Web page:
And so the bottom line is: I was very pleased with the — with the outcome of the — of the entire conference. And, you know, I noticed there was a lot of coverage of my individual comments made by my colleagues about how we were all getting along together. But the truth of the matter is: We did. It wasn't — I felt it wasn't about me, but it was about America. I felt a genuine sense of enthusiasm that America was back at the table and fully, fully engaged.
And now I'm going to be heading off to — to Brussels, to NATO. And the same — many of the same people are going to be at that table, and — in NATO — and to make the case we are back, as well. We do not view NATO as a sort of a protection racket. We believe that NATO is vital to our ability to maintain American security for the next — next — the remainder of the century. And there's a real enthusiasm.
I made it clear — and I pointed out, and I thanked them — you know, Article 5 is, "An attack on one is an attack on all." Well, what Americans sometimes — don't forget — remember what happened on 9/11. We were attacked. Immediately, NATO supported us. NATO supported us. NATO went until we got bin Laden. NATO was part of the process. And I want them to know, unlike — whether they doubt it — that we believe NATO and Section [Article] 5 is a sacred obligation.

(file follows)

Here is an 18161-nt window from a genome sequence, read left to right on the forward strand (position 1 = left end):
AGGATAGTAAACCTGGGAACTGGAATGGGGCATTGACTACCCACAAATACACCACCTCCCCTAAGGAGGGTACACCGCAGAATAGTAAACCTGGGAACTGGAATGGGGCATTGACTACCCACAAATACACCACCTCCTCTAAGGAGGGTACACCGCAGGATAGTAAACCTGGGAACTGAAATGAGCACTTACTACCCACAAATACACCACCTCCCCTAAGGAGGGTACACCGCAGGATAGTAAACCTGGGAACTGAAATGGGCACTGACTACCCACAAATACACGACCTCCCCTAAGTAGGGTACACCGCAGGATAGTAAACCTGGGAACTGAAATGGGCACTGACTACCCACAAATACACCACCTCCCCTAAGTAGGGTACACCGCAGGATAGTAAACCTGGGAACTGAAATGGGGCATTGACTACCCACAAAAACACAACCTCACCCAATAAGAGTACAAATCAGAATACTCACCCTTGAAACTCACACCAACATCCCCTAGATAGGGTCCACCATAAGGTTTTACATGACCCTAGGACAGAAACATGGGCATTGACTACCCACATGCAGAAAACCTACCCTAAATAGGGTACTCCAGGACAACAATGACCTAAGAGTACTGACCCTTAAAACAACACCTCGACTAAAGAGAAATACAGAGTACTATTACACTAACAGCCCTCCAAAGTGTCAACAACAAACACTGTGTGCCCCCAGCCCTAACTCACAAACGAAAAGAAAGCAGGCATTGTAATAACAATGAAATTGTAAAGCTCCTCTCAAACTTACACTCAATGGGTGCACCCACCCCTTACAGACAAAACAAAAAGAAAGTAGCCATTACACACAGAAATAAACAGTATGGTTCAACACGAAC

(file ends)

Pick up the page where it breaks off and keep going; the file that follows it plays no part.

Bottom line is: I think — I think we've made some progress in reestablishing American credibility among our closest friends and our — our values.
Now, why don't I take some of your questions? And I'm told, Jonathan, I'm supposed to talk — recognize you first.
Well, I appreciate — I appreciate that, sir. Thank you very much. Mr. President, Vladimir Putin — (a microphone is brought to Mr. Lemire) — thank you.
Vladimir Putin, who you'll be seeing in a few days in Geneva, said just a couple of days ago that he believed that U.S.-Russia relations were at a low point. In what concrete ways could your summit change that?
And then, secondly, on the same topic: You have said previously, and in the run-up to the summit, that you would be unafraid to call out Russia's disruptive actions — like cyber hacks, Ukraine, election interference — but you're not having a joint press conference with Putin. Why not take the chance to stand side by side with him and say those things to him with the world watching?